Colleges in general are expensive — and that also goes for your favorite HBCUs (Historically Black Colleges and Universities).
But how much bang are you really getting for your buck at these schools?
A recent report by Forbes compiled a list of the HBCUs that will provide you the most “bang for your buck.” The outlet confirmed, too, that graduating from a historically Black college/university provides more of a positive impact than just a degree from a university where fellow melanated students can achieve their dreams. For example, the average HBCU grad will make nearly $1 million more than a non-HBCU grad — and for every one dollar spent on an HBCU student, $1.44 is put back into the economy.
In total, HBCUs generate more than $14 billion in economic impact. So, when you’re told to vote with your dollars, that’s exactly what they’re talking about.
“Some HBCUs have significantly lower tuition rates than other four-year institutions,” reports CultureBanx, who compiled the report that demonstrates which of the colleges and universities are more beneficial for Black students, economically, especially compared to graduates from PWIs (Predominantly White Institutions).
But Forbes is quick to note that because most HBCUs are located in the American South — thanks to racism, the Transatlantic slave trade, and Jim Crow laws — the median salaries listed are much lower than those in northern states. For example, according to the US Census Bureau, the median household income in the Greater New York City area is more than $67,000. On the other hand, the median household income in Louisiana is about $52,000 — a difference of $15,000/year. These numbers, then, represent the median salary in each state that the HBCUs are located in — not the state of the American economy as a whole.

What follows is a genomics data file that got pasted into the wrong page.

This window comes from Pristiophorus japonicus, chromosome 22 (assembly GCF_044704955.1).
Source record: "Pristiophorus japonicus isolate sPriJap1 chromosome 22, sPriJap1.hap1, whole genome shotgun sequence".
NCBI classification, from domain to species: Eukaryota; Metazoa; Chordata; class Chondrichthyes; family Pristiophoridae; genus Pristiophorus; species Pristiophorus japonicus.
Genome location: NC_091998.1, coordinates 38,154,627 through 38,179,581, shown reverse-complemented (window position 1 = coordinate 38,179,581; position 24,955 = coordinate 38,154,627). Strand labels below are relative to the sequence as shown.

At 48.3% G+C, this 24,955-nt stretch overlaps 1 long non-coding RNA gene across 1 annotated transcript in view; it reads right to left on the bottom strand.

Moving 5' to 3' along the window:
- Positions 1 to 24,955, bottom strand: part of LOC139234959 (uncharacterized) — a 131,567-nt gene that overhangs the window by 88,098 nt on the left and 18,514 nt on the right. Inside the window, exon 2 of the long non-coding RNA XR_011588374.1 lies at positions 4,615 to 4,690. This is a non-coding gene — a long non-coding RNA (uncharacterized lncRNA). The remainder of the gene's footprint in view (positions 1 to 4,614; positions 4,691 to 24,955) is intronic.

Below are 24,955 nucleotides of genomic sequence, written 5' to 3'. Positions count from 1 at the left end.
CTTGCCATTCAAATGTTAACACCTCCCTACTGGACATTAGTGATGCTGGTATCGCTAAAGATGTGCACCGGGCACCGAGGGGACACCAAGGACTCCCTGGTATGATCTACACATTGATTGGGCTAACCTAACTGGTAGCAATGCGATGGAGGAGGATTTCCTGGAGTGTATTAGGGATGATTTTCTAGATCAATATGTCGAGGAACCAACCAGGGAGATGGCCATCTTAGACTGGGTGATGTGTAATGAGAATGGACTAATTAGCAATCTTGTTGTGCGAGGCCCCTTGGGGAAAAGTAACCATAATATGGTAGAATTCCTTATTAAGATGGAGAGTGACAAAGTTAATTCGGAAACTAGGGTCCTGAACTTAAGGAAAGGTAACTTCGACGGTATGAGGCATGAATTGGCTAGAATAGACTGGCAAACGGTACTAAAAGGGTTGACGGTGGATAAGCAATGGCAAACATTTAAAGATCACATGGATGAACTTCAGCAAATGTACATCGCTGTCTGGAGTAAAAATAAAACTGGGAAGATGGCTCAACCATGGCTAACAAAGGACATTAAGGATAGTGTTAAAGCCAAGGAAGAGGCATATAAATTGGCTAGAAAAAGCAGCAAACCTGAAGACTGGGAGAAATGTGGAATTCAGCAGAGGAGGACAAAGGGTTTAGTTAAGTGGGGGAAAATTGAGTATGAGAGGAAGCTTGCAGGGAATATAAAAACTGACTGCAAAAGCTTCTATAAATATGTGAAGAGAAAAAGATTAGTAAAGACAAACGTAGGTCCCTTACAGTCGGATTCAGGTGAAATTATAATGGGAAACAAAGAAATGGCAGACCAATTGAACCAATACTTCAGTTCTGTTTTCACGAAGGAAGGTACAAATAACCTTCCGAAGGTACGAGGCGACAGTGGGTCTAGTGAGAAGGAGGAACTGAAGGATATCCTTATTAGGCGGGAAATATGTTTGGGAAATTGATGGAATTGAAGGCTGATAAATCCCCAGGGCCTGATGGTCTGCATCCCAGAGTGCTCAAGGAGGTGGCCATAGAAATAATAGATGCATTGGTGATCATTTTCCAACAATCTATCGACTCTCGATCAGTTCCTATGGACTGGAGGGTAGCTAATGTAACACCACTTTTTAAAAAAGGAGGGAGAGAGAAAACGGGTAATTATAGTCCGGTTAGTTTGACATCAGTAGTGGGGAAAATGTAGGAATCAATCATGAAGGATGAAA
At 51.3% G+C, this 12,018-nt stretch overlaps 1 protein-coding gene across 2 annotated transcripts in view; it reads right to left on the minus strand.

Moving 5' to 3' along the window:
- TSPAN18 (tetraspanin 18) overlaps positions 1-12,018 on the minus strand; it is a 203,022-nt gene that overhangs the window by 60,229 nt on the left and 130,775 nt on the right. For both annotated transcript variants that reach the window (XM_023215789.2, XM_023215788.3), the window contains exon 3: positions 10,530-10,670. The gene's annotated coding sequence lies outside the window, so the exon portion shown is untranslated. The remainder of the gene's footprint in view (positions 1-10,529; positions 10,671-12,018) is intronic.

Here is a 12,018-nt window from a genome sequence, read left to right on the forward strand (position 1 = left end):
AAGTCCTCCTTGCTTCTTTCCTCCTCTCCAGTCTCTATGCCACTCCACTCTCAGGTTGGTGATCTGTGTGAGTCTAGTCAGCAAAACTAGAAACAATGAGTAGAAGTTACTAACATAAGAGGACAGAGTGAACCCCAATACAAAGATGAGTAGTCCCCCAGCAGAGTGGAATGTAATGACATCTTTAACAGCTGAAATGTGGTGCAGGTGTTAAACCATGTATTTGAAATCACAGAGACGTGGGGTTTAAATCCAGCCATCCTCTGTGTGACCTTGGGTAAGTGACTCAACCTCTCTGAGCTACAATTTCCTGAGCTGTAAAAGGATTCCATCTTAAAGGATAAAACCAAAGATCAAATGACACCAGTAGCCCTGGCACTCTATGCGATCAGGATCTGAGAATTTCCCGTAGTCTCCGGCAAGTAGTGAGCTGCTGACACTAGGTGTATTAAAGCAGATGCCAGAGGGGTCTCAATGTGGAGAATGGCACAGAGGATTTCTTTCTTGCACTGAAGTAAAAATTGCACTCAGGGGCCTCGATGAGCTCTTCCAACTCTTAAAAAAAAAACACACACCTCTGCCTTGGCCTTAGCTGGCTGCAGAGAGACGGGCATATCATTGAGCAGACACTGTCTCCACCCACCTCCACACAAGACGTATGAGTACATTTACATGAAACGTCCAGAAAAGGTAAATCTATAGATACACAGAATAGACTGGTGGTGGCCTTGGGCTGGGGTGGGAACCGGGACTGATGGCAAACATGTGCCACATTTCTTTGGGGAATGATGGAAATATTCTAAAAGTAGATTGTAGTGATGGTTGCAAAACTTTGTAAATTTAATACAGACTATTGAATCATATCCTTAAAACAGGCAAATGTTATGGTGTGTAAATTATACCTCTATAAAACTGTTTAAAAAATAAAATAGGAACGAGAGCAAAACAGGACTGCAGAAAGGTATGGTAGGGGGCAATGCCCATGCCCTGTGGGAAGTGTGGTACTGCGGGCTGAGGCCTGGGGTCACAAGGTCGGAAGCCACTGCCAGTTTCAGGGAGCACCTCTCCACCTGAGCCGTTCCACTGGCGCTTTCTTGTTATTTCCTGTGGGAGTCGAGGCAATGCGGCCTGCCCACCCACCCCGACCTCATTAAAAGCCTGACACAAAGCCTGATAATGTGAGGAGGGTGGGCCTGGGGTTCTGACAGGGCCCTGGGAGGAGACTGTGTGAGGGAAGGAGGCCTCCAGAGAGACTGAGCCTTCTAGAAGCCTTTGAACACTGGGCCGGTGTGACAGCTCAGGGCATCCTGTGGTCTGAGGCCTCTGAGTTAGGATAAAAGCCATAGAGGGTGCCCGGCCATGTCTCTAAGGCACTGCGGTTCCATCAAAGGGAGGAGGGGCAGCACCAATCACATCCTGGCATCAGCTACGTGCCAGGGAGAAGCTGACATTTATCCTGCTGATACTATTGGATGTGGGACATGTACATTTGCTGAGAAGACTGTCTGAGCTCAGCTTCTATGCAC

Regardless, these 10 HBCUs have the “highest payoff for Black students,” per this latest report.
Xavier University of New Orleans
The HBCU that will give you the most bang for your buck is Xavier University of New Orleans. Grads of the distinguished HBCU can command a salary that’s $15,000 more than the state’s median.
Being an HBCU dedicated to women has its advantages, as Spelman grads tend to make nearly $10,000 more per year than the state’s median salary.
Located in the heart of the “V” in the DMV, Hampton U has “a higher completion rate than many other schools at 58% and Business majors also tend to earn higher median salaries compared to graduates from other colleges,” per Forbes. Overall, their grads make more than $4,000 more per year higher than the state’s median salary.
Florida Agricultural and Mechanical University
This HBCU, which is located in the heart of the state’s capital, has been ranked the best HBCU in the country by U.S. News & World Report (per its website). No wonder, then, that its grads make more than $3,600 more than the state’s median annual salary.
Tennessee State University
Located in the heart of Nashville, Tennessee State University boasts such benefits as a 15:1 student-to-teacher ratio, nearly 80 degree programs, and NCAA athletics. And perhaps best of all, Tennessee State grads will make $3,232 more than the state’s median annual salary.
For more than 150 years, Tennessee’s Fisk University has been churning out top-notch graduates. And better still: Fisk grads can expect nearly $3,000 more than the state’s median annual salary.
Alabama’s Tuskegee University boasts more than 60 degree programs and distinguished alumni like Lionel Richie and Lonnie Johnson (the former NASA scientist who invented the Super Soaker). Grads of the HBCU make about $1,400 more than the state’s median salary.
Alcorn State University
Based in rural Mississippi, Alcorn State’s alumni boast expertise in areas like liberal arts, agricultural research, technology, music, and nursing, per its website. Alcorn graduates can expect a salary of about $452 more than the state’s median salary.
Based in Louisiana, Dillard University is an HBCU that is also firmly entrenched in history as the state’s first-ever HBCU. Dillard graduates can expect a salary of about $415 more than the state’s median salary.